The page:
History of Innovation

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1951: Cosmic Rays Pavilion – Mexico City, Mexico

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Innovation: thin-shell concrete used for complex designs
Location: Ciudad Universitaria, Mexico City, Mexico
Year: 1951
By: Felix Candela

Felix Candela was instrumental in the development of reinforced concrete thin-shell structures. He explored the potential of reinforced concrete, which works extremely well in dome or shell shapes due to the elimination of tensile forces. Furthermore, Candela worked as not only an architect but also engineer and builder, and helped to define Mexican architecture [1].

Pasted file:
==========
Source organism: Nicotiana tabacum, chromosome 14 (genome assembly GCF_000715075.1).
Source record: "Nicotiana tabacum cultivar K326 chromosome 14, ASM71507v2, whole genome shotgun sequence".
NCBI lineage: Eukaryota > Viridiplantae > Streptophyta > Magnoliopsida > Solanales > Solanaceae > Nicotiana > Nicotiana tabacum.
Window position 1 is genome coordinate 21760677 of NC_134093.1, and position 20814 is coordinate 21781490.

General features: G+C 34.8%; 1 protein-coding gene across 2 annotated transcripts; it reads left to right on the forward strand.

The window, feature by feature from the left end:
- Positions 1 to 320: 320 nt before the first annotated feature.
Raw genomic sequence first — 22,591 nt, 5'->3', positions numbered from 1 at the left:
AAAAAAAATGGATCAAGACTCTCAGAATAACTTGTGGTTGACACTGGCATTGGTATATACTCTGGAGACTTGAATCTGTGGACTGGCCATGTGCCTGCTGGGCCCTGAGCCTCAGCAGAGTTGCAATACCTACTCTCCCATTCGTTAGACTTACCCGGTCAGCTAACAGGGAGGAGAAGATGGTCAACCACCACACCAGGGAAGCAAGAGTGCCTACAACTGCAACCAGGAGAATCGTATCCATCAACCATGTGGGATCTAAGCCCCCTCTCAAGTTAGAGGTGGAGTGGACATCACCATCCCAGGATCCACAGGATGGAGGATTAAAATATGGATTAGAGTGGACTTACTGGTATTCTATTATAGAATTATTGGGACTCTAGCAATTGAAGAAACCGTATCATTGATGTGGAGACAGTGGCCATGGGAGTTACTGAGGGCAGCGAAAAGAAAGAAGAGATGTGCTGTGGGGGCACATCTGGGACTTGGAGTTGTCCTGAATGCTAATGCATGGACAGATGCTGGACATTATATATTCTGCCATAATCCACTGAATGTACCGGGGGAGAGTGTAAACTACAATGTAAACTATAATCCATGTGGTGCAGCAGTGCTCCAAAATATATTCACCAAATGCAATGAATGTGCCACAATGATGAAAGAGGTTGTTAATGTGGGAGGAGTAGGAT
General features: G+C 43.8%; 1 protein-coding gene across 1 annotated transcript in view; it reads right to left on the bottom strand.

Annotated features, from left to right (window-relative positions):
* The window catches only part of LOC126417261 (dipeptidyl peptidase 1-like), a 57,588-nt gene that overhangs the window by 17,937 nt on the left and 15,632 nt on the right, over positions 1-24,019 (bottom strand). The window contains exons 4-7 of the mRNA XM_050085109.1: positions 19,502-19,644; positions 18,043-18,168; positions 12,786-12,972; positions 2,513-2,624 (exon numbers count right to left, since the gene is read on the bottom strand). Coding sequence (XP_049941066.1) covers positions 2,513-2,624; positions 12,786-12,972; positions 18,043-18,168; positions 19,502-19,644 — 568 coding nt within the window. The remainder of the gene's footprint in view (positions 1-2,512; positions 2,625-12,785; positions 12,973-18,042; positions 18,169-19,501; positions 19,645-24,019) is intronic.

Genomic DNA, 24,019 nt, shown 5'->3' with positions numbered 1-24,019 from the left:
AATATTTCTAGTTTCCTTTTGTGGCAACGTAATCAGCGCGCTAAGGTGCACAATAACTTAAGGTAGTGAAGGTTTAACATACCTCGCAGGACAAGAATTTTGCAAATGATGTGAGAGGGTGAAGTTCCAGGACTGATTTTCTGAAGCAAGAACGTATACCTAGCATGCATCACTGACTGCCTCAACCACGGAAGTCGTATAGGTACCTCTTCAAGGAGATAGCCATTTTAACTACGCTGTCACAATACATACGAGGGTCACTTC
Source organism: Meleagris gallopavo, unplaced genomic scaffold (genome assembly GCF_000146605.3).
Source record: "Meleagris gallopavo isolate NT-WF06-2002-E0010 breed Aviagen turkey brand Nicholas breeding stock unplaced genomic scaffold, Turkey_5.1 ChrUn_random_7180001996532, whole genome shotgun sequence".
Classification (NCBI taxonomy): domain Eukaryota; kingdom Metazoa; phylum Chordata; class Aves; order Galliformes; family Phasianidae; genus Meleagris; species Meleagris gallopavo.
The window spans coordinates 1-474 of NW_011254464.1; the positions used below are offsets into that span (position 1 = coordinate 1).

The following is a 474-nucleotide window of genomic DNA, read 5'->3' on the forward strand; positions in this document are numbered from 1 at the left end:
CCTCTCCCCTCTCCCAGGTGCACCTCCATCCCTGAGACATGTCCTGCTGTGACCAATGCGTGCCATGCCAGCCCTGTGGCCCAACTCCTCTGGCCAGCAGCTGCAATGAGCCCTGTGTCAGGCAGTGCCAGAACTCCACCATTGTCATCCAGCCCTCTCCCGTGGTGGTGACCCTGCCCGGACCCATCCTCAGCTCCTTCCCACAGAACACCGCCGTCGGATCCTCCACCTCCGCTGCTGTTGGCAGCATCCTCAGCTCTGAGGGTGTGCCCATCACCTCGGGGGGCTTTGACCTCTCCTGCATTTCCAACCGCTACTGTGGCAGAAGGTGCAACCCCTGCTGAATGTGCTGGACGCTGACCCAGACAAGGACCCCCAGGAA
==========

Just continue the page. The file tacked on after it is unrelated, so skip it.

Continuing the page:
The Cosmic Rays Pavilion was a project given by the Mexican government and has become a prestigious icon in the city. Its concept is based on the shape of a hyperbolic paraboloid. To achieve stiffness, strength, and stability, Candela employed a double-curved roof rather than a cylindrical one, working with Jorge Conzález Reyna. In addition, the Pavilion is extremely thin, with the thickest part of the cast at 5/8 in. The outside vertical walls are in a corrugated configuration and supported by three arches into the foundation. It is not only a highly technical structure, but also aesthetically simplistic [2].

Web links: 1, 2, 3


Written by Marilyn Newberry

October 4, 1951 at 9:45 pm

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